* People who are worth more than the minimum wage, but who don’t have the market power to demand more.

    * People who probably shouldn’t be working under any circumstances.

    Besides, this argument ignores the fact that there is this thing called the underground economy; the demand for sub-par wage workers is surely measurable.

    Why is it that all of these “abolish the minimum wage so everyone can work” arguments usually fail to mention or count the existence of actually-existing below-minimum workers?

  • Gwen

    Um…

    “Some people have proposed allowing employers to pay young workers just entering the workforce something less than the minimum wage as a way to encourage more youth hiring.”

    This already exists.

    It’s called the Youth Minimum Wage, and it is currently set to $4.25 per hour.

    http://www.dol.gov/whd/regs/compliance/whdfs32.pdf

    • Yes, but they want to define “young workers” as “below 65”.

      • LosGatosCA

        Yes, but they want to define “young workers” as “below 65”. everyone.

        • leftwingfox

          “That’s Young Mr. Grace?”

          “Yes, Old Mr. Grace doesn’t get out much anymore.”

  • kped

    You know…I don’t think low skilled people ever won a single bargain before minimum wage came in. It certainly never lifted them out of poverty. But I don’t have a PhD, so maybe i’m wrong.

  • twbb

    “That option would allow the employee to get some on-the-job training, and the employer would have some time to see if the employee was a good fit.”

    The premise is the kind of jobs that people would be desperate enough to take at $4 an hour are the ones that require 6 months of training?

    • Randy

      Beat me to it.

      There may be some thought here that the “training” they receive is “training to get their lazy asses to work every day,” but I think most people can learn that in a day or two.

    • Warren Terra

      I’d hope jobs that require extensive training would pay more than the minimum wage …

      Although almost certainly what this fellow means by job training is not instruction in how to perform any tasks, but rather he is suggesting they have no experience in behaving like a proper employee – showing up to work on time, acting subservient, etcetera.

      Still, I’d bet this fellow has no interest in funding the child care or mass transit services necessary for many people receiving benefits to hold down a job at any (low) wage.

      • LosGatosCA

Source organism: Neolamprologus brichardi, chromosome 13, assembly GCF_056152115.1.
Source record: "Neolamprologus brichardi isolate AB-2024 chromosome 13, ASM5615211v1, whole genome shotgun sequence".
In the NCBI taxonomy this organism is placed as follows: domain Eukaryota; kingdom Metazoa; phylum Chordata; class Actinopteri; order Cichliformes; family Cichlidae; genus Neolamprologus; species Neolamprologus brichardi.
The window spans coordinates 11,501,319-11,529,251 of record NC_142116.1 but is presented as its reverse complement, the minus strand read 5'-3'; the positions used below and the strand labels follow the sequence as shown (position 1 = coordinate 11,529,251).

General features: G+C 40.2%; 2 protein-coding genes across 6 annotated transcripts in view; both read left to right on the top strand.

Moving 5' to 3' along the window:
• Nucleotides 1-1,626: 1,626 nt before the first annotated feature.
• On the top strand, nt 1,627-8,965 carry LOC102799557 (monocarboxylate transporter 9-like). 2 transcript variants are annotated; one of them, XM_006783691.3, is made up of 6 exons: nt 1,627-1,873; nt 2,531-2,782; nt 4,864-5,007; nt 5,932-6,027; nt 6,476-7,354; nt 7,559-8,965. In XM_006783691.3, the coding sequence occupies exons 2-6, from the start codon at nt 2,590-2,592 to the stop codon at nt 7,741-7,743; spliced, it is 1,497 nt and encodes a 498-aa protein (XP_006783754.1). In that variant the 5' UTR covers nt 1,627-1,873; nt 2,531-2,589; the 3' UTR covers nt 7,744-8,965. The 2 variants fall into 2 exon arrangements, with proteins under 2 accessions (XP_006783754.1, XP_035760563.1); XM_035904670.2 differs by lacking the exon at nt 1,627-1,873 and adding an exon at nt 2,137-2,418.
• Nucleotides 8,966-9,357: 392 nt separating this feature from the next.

Like law school?

    • gmack

      I’m guessing that Herr Professor Doktor Matthews (is that honorific sufficient?) is operating on the assumption, rather common among capitalist lackeys people who write about “welfare recipients,” that unemployed people on food stamps lack even the most basic skills, like time discipline, the ability to dress appropriately, etc.

  • Gwen

    “What if an employer who hired a low-skilled worker on food stamps were able to pay that individual, say, $4 an hour for a set period of time, say, six months. After that the employee would be bumped up to the company’s entry-level wage.”

    Better idea entirely… why not subsidize employers to hire these people at the full minimum wage, but the employers don’t get a subsidy unless they make every reasonable effort (basically, don’t fire the employees without cause) to keep these people employed?

    The obvious problem with the Good Doctor’s advice is that employers will just fire people before they become expensive. And by expensive I mean, still below subsistence wages.

    • N__B

      Your better idea seems to me to be halfway towards a guaranteed minimum income. Which is okay with me, since I like the idea of a guaranteed minimum income, even if it’s a political non-starter in this country at this time.

    • In the recent SOTU, Obama mentioned wage insurance as one of his policy goals. A program like that works by subsidizing (part of) the gap between a worker’s previous wage and a new one. I need to spend some time researching it, but my first instinct is that it might put downward pressure on wages, even if it does help reduce long-term unemployment.

  • Gwen

    But anyway, I read the full article, and I cannot help but offer my own modest proposal:

    Burn down capitalism and string economics professors up by their entrails.

    I’d write a white paper but unfortunately I don’t have a Ph.D.

    • J. Otto Pohl

      I have a PhD and I can write one for $4 an hour.

      • Gregor Sansa

        I think we should take up a collection to take Jotto up on this. I’ll pitch in 20 cents a page, up to 20 pages, if enough other bids come in to bring the total up to $20 or more. I’m totally serious. And I doubt I’m a whole lot richer (in cash and income, at least) than Jotto is.